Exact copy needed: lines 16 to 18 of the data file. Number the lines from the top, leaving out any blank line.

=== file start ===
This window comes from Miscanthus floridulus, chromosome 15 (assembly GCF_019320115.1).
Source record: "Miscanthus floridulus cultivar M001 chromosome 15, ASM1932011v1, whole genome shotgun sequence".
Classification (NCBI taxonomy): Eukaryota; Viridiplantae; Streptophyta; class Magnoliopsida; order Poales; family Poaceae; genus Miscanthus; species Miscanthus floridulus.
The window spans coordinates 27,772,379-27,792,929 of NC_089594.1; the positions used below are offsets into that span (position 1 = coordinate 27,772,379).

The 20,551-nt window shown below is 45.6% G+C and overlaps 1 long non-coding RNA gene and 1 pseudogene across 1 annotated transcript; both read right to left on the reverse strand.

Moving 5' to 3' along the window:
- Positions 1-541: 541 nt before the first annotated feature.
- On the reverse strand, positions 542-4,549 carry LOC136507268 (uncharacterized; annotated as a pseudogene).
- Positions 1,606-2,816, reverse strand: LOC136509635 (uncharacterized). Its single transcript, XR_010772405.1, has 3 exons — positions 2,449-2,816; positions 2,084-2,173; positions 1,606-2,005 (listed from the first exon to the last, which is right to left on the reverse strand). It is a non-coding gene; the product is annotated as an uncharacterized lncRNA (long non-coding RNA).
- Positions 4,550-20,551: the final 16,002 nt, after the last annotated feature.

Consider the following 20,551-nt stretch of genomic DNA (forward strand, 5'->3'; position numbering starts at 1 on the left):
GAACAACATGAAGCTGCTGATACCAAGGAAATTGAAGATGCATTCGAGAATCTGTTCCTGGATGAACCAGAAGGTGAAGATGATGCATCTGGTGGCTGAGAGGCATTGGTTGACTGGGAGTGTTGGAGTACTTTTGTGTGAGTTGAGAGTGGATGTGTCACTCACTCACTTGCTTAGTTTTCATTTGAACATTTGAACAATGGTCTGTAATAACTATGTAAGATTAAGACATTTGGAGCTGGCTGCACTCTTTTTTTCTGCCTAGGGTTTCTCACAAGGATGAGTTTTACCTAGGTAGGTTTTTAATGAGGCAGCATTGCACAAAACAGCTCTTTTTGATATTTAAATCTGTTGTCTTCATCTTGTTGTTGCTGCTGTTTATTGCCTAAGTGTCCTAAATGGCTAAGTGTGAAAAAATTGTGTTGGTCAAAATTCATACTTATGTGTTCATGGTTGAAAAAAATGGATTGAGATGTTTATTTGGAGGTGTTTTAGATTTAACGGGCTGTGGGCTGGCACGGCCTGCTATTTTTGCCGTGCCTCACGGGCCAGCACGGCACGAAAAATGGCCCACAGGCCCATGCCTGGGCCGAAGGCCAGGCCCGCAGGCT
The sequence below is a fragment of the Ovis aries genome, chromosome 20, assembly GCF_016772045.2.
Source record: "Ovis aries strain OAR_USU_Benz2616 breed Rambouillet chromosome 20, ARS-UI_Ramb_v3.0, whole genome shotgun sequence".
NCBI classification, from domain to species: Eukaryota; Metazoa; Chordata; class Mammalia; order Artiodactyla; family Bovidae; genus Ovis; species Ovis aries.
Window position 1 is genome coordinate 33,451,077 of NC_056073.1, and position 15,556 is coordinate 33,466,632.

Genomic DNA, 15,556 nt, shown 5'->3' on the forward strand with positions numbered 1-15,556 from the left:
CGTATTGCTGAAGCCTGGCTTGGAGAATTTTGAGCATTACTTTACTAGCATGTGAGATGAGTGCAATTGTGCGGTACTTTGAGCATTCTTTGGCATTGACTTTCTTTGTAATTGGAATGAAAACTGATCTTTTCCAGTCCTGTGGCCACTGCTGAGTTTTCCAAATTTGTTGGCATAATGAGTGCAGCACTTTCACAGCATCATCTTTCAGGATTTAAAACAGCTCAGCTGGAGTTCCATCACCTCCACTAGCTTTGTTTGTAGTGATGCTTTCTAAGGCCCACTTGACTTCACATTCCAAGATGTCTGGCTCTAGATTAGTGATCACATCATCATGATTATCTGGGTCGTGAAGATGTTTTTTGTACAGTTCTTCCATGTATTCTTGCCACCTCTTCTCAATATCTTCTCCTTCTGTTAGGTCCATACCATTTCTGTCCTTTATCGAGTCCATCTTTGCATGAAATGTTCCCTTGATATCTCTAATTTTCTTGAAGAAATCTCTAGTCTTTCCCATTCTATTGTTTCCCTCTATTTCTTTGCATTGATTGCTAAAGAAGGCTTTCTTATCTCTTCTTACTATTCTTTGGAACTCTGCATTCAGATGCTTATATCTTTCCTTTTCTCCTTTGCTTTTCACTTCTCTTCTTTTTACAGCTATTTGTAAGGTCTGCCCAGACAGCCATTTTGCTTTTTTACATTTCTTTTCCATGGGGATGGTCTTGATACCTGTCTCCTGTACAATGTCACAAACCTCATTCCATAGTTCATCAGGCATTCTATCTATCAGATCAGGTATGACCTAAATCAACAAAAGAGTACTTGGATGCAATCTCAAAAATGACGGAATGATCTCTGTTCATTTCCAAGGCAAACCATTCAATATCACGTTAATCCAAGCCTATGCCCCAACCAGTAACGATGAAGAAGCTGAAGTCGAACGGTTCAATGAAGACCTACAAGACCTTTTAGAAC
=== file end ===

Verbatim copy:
Window position 1 is genome coordinate 33,451,077 of NC_056073.1, and position 15,556 is coordinate 33,466,632.

Genomic DNA, 15,556 nt, shown 5'->3' on the forward strand with positions numbered 1-15,556 from the left:
CGTATTGCTGAAGCCTGGCTTGGAGAATTTTGAGCATTACTTTACTAGCATGTGAGATGAGTGCAATTGTGCGGTACTTTGAGCATTCTTTGGCATTGACTTTCTTTGTAATTGGAATGAAAACTGATCTTTTCCAGTCCTGTGGCCACTGCTGAGTTTTCCAAATTTGTTGGCATAATGAGTGCAGCACTTTCACAGCATCATCTTTCAGGATTTAAAACAGCTCAGCTGGAGTTCCATCACCTCCACTAGCTTTGTTTGTAGTGATGCTTTCTAAGGCCCACTTGACTTCACATTCCAAGATGTCTGGCTCTAGATTAGTGATCACATCATCATGATTATCTGGGTCGTGAAGATGTTTTTTGTACAGTTCTTCCATGTATTCTTGCCACCTCTTCTCAATATCTTCTCCTTCTGTTAGGTCCATACCATTTCTGTCCTTTATCGAGTCCATCTTTGCATGAAATGTTCCCTTGATATCTCTAATTTTCTTGAAGAAATCTCTAGTCTTTCCCATTCTATTGTTTCCCTCTATTTCTTTGCATTGATTGCTAAAGAAGGCTTTCTTATCTCTTCTTACTATTCTTTGGAACTCTGCATTCAGATGCTTATATCTTTCCTTTTCTCCTTTGCTTTTCACTTCTCTTCTTTTTACAGCTATTTGTAAGGTCTGCCCAGACAGCCATTTTGCTTTTTTACATTTCTTTTCCATGGGGATGGTCTTGATACCTGTCTCCTGTACAATGTCACAAACCTCATTCCATAGTTCATCAGGCATTCTATCTATCAGATCAGGTATGACCTAAATCAACAAAAGAGTACTTGGATGCAATCTCAAAAATGACGGAATGATCTCTGTTCATTTCCAAGGCAAACCATTCAATATCACGTTAATCCAAGCCTATGCCCCAACCAGTAACGATGAAGAAGCTGAAGTCGAACGGTTCAATGAAGACCTACAAGACCTTTTAGAAC